Cook Set Up


For a long time I have been wanting to show everyone my cook set up.  A lot of people ask what I cook on and are shocked at the small size of my set up.  They see it as extreme but in reality it’s quite common among thru-hikers and other long distance folk.  I started with a heavy in comparison MSR Whisperlite International, then move to a MSR Superfly on the Appalachian Trail.  In my quest to cut pack weight I ended up with this set up.  You can see how I cut my weight from one trail to the next in my post, Pack vs. Pack.

Picture of full set up

Above you can see my set up. Here is the list of weights:

Item Wt. in Oz.
Stuff Sack .585
Pot 4.69
Wind Screen 1.15
stakes .324
Stove .425
Spoon .358
Lighter .643
Bandanna .95
Total 9.125


.9 Evernew Titanium Pot


My alcohol stove.

Homemade windscreen and pot stand in one.

While on the PCT I was using a piece of Tin Foil as a wind screen that I would fold up after every use.  It slowly began to fall apart and get holes in it.  I also would set my stove on the ground then rest my pot directly on top.  This was precarious at best.  Spillage was always a concern.  One night someone new shared camp with me and had what became my current set up.

It’s basically aluminum flashing with holes punched on the bottom for air flow then four more holes near the top for two stakes to slide through.  These stakes make a resting spot for my pot which is just above my stove, ensuring a equal flame coverage.  The windscreen protects from the wind and acts as a pot stand at the same time.  You can make your own if you go here. (to find my style as there’s many, use your search engines “Find” feature and search for “Double Rod”, this is the one I describe above.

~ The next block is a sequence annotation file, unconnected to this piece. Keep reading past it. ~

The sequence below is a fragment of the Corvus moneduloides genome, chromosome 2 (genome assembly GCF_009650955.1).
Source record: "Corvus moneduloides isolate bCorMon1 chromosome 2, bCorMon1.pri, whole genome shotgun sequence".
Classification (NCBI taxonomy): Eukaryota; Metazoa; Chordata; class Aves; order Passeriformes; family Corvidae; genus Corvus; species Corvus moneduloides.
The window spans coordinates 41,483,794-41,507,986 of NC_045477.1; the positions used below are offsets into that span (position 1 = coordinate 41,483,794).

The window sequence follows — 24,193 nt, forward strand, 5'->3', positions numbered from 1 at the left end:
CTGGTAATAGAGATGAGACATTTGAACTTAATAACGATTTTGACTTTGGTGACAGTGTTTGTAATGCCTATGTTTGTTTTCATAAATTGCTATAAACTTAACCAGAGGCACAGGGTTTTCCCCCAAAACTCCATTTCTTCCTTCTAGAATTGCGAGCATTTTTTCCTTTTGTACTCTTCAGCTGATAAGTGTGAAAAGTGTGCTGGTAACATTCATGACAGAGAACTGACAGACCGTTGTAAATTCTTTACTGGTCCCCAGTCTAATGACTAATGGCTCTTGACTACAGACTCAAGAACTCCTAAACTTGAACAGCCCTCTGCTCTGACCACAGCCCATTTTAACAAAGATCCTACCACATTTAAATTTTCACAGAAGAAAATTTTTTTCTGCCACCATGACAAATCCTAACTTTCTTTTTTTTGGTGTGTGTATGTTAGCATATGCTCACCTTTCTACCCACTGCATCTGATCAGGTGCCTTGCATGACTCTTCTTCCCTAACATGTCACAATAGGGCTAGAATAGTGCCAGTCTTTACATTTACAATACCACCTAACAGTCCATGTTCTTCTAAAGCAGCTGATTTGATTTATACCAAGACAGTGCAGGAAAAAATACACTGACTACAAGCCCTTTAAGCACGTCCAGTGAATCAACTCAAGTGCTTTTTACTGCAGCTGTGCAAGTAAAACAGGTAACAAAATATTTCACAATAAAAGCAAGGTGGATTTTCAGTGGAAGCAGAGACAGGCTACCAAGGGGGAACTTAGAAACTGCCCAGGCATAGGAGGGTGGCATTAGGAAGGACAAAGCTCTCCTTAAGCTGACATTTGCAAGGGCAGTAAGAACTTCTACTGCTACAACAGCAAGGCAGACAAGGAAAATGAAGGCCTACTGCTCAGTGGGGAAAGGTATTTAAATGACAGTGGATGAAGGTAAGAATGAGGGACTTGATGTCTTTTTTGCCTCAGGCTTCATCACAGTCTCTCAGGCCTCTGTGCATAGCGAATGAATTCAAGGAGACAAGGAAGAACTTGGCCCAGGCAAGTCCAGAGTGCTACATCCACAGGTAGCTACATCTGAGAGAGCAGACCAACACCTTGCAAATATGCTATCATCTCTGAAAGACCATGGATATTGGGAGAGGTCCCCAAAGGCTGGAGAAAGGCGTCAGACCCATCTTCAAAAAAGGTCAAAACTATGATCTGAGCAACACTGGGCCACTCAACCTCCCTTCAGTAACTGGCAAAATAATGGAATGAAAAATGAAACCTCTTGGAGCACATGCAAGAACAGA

My Cook Set Up in action

Depending on the length of the trip I either have one of these two bottles filled with Denatured Alcohol.  You can also use Grain, Methyl (Heet), or Rubbing alcohol.  The small container fits inside my pot, while the other usually goes in a side pocket of my pack.

Picture of fuel bottles.

In the following video I will show you each of the items that make up my kitchen set up, how they work, how to set up the stove and finally some night time footage of the stove in action (it’s hard to see the flame during the day, one draw back to denatured alcohol).

If you want more information on alcohol stoves, fuels or making your own stove/windscreen visit the Zen Backpacking Stoves website. There are tons of videos online on Youtube as well.

Get out there!
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